Since the technology debuted on the national stage last August, one of the most critical questions asked of police departments adopting body cameras has been: Who gets to see?
If a police officer has a hostile encounter with a teenager on the street, but neither of them are badly injured, does the teenager have a right to see video of the incident recorded from the officer’s body camera? If an officer is invited inside the home of a domestic-violence victim, will that victim be able to tell the cop not to record?
And, most importantly, if someone is killed in an altercation with an officer, could that officer watch the video before testifying to a grand jury? Because if so, critics say, that cop would be able to alter his or her account of the event to match what was on video—even if their initial account was wildly different.
Hanging over all these hypotheticals is a question about what body-camera footage is: Is it a public record created by the government and available to the people, or is it personally identifiable information that’s confidential and off-limits? The government, after all, can release town-hall-meeting minutes but not personal tax returns.
These questions—many of which have only received provisional answers—will direct how and whether body cameras actually work as they’re supposed to: as a method of holding officers accountable, not as a method for the government (or members of the public) to surveil other citizens. And one of the places these questions have played out most intriguingly is Washington, D.C.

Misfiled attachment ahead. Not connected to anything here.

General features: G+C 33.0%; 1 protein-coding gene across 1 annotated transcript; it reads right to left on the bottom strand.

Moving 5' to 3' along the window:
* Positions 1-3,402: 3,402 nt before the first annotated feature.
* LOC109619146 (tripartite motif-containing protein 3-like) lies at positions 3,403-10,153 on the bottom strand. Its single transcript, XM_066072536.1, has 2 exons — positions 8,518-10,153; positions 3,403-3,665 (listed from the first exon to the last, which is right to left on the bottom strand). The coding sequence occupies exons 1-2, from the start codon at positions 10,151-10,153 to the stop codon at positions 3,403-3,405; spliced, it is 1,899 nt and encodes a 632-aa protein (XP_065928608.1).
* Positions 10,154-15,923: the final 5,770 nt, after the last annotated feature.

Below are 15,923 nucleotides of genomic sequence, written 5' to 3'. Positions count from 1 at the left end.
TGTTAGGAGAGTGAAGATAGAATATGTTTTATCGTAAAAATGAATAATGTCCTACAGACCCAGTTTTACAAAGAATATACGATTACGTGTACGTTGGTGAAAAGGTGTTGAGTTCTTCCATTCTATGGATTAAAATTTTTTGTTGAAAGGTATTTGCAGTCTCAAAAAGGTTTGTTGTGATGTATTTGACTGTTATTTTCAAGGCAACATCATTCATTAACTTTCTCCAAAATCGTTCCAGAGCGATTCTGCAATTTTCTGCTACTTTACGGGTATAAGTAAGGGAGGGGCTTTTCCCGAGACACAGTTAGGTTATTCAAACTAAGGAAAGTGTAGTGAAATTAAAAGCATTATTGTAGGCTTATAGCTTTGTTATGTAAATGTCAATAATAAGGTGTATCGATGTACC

Earlier this year, its mayor, Muriel Bowser, proposed that its new body-camera program would require some key adjustments. In order to quickly adopt body cameras city-wide, said Bowser, the District would exempt all body-camera footage from its open-records law. At the time, a spokesman for the mayor’s office told me that the cost of redacting the footage would be too prohibitive.
Civil rights leaders disagreed, arguing that the whole point of footage was that the public could see it. And other city leaders spoke up, too, including unlikely figures like the chairman of D.C.’s police union.
“They are the people’s records. The people bought them,” the chairman, Delroy Burton, told me in April.
A few weeks later, the body-camera proposal went away for a little while.
Now, Bowser has proposed a new set of regulations. They aren’t perfect, but compared to laws the rest of the country is considering, they’re remarkable. According to The Washington Post, which obtained an internal memo from the city, citizens could secure a silent copy of any body-camera video recorded outside, including during traffic stops and encounters on sidewalks.
The city would not release footage shot in private places, though any citizen captured by a body cam could go to a police station up to 90 days after the incident and watch the footage. And academic researchers would also have “unrestricted access” to any footage captured by the camera.
Finally, “all video, whether from public or private locations, would be withheld from public review in cases of domestic violence or sexual assault,” reports the paper.
I don’t know of a state considering a program of similar scope, though some cities (notably, Oakland) come close. Illinois, for example, just passed an otherwise widely praised police-reform bill that mostly exempts body-cam footage from the state’s Freedom of Information Act.
D.C. hasn’t passed these guidelines yet, so they are still subject to change. But if it ratifies even approximately similar policies, then one of the most vibrant laboratories in the nation’s ongoing techno-political body-cam experiment will be its own capital.
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